But is ‘experience’ always bad? Aren’t we supposed to enjoy Christ? Absolutely. We’re commanded to clap our hands and shout to God with loud songs of joy. (Ps. 47:1) Peter even says that we can ‘taste’ that the Lord is good. (1 Pet. 2:3, Ps. 34:8) However, while we’re called to rejoice in the Lord, that joy isn’t measured solely in endorphins. It’s measured in nails. In thorns. In promises that God has revealed to us. That’s why we call Him the ‘Spirit of truth.’ (John 14:17) One never comes without the other. Fortunately, Jesus says our faith isn’t grounded in euphoria, but in His eternal words: “But the Helper, the Holy Spirit, whom the Father will send in my name, he will teach you all things and bring to your remembrance all that I have said to you.” (John 14:26) So when our ‘feeling’ goes away, his words remain. (Matthew 24:35) While Jesus does tell us to ‘baptize’ disciples in the name of the Spirit, He also echoes John 14: “teaching them to observe all that I have commanded you.” (Matthew 28:20) In short, the job of the Spirit is to exalt and build upon the finished work of Christ. To advance His kingdom through His church. His body. Knitted together and born from His Spirit. Founded on His Word. If you’ve ever wondered, that’s why churches historically place the pulpit at the center of the sanctuary: the Word was given central focus. But today we’re witnessing a small shift in that perspective. So the next time you think you ‘feel’ the Spirit, make sure you’re hearing the Gospel. If you’re not…it ain’t the Spirit.
So we know what the Spirit doesn’t look like. So what does He looks like? Christians posed this same question after the first great revival: the Great Awakening (1730s). The question arose because they encountered a problem. The ‘converts’ who had given their lives to Jesus listening to the spectacular sermons of Whitefield and Wesley months later did not exhibit the fruits of the Spirit. (Gal. 5) When the revival tents were rolled up, people began to question whether it was all a show. A similar question we ask today. This question drove pastor and theologian Jonathan Edwards to compose the work The Distinguishing Marks of a Work of the Spirit of God (1741). Edwards states boldly, “A work is not to be judged of by any effects on the bodies of men; such as tears, trembling, groans, loud outcries, agonies of body, or the failing of bodily strength.” We could benefit from that small bit of insight the next time someone exiting church tells us that they ‘felt’ the tug of the Holy Spirit without remembering what the message was about.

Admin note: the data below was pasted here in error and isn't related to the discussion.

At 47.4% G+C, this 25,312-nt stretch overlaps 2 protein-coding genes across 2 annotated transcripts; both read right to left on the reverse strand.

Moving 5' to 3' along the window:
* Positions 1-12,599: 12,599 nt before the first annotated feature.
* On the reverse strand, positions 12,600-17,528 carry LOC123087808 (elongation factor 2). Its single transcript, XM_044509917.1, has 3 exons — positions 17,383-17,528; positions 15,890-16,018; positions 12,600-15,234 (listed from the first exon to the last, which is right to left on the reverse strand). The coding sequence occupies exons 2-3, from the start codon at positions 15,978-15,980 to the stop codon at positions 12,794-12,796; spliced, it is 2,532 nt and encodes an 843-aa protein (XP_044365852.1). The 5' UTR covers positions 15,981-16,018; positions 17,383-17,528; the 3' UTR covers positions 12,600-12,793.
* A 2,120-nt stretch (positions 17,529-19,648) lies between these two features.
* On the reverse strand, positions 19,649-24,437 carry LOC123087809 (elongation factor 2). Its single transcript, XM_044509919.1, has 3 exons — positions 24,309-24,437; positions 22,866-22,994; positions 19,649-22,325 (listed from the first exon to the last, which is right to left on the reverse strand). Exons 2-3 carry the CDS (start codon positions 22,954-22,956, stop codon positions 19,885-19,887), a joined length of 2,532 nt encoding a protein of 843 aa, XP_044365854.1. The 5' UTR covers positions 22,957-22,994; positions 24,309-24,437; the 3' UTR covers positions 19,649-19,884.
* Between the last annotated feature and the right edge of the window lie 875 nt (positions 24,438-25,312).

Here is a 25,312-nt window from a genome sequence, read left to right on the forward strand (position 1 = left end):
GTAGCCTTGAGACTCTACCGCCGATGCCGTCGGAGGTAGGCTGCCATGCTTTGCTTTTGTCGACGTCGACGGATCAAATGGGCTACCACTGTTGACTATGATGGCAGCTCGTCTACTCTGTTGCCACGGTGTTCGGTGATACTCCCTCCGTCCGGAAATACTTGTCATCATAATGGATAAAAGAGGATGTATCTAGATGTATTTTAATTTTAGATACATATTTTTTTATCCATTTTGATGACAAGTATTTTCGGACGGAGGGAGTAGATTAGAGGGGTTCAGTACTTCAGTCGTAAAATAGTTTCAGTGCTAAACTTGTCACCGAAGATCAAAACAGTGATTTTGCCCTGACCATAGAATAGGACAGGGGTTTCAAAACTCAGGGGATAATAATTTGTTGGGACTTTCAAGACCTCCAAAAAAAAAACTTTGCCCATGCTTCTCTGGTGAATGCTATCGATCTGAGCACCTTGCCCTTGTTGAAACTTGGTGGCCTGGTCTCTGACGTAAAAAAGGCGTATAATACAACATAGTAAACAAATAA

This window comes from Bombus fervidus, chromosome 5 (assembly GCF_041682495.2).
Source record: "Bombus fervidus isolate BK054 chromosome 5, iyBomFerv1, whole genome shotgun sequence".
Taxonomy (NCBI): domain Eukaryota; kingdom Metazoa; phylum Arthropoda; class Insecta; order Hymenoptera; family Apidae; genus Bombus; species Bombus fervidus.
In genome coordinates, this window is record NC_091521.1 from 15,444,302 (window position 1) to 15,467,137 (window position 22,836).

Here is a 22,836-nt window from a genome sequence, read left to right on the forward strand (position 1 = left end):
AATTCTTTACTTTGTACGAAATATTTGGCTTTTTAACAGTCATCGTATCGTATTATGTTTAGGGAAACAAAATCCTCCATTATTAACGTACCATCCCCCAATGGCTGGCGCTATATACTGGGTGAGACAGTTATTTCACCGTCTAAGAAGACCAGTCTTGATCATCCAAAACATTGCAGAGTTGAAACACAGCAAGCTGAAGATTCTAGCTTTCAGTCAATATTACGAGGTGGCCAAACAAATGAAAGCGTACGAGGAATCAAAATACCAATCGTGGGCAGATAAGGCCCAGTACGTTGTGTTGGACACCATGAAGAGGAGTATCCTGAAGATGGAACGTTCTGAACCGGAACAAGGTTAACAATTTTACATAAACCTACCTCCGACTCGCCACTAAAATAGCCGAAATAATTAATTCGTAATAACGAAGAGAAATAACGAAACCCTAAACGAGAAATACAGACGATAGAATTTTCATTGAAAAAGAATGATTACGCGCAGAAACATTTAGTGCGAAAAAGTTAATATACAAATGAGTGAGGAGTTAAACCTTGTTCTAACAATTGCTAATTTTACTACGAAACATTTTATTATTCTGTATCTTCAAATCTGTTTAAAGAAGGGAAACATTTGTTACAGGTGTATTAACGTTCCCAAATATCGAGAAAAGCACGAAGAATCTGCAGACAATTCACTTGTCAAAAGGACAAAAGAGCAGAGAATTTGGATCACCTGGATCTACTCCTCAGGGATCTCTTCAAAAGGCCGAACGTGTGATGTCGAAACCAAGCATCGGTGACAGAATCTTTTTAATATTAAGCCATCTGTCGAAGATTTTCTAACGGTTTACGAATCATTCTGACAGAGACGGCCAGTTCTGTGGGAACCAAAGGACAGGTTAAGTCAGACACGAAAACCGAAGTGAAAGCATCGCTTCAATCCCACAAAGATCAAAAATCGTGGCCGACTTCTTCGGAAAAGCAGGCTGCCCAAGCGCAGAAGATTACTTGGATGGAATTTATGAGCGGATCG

However, for all of Edwards’ discoveries, I believe it is one in particular that would serve modern American Christians in identifying the Holy Spirit. Listen to how he exposes the work of Satan: “It is not to be supposed that Satan would convince men of sin, and awaken the conscience; it can no way serve his end, to make that candle of the Lord shine the brighter.” Satan’s kingdom, Edwards says, is “encouraging and establishing sin, and cherishing men’s worldly lusts.” That’s what Satan looks like. The Spirit works just the opposite: believers who expose, acknowledge, and repent of their own sin. That’s what the Spirit looks like. Anyone can claim to have an experience. And that doesn’t mean it’s not authentic. But to point to your own sin in light of the Gospel…that’s supernatural. No one can fake that. Real faith means real repentance. And in order for the Spirit to exalt the work of Christ on the cross, He has to point us to our own sin and our need for Jesus. We forget that sometimes. Staring at our own sin and wretched vileness as humans isn’t a nice Easter message. But it’s a necessary one if you want the victory on Calvary. Think about it. One of the first things Jesus tells us about the Spirit is that He will “convict the world concerning sin.” (John 16:8) Has he convicted you? Thomas Watts once said, “Till sin be bitter, Christ will not be sweet.” Think about that the next time you consider the Spirit. When you want to ‘let go and let God’, let him lead you to your sin first. Because that’s where the Gospel begins.
The next time you think about the Spirit, think about Jimmy Swaggart. Not for the revivals or the army of back-up singers or the dozens speaking in tongues. Instead consider the image of a man confessing his sin. Whether that admission was sincere or by compulsion, only God knows. But we would be wise to remember this about the Spirit the next time we pray for true revival: He’s more likely to drive a guilty conscience than to drive emotion. So let’s adjust our preconceptions of the Spirit and how He operates in a fallen world. Anyone can have an ‘experience.’ But only a supernatural power can bring someone to repent of their sin and embrace the Gospel. Paul calls the Holy Spirit the ‘Spirit of Christ.’ (Rom. 8:9) And that’s perhaps the best description of the third Person of the Trinity. He’s not a ghost. He’s one with Jesus. And more than likely that’s what He’ll look like.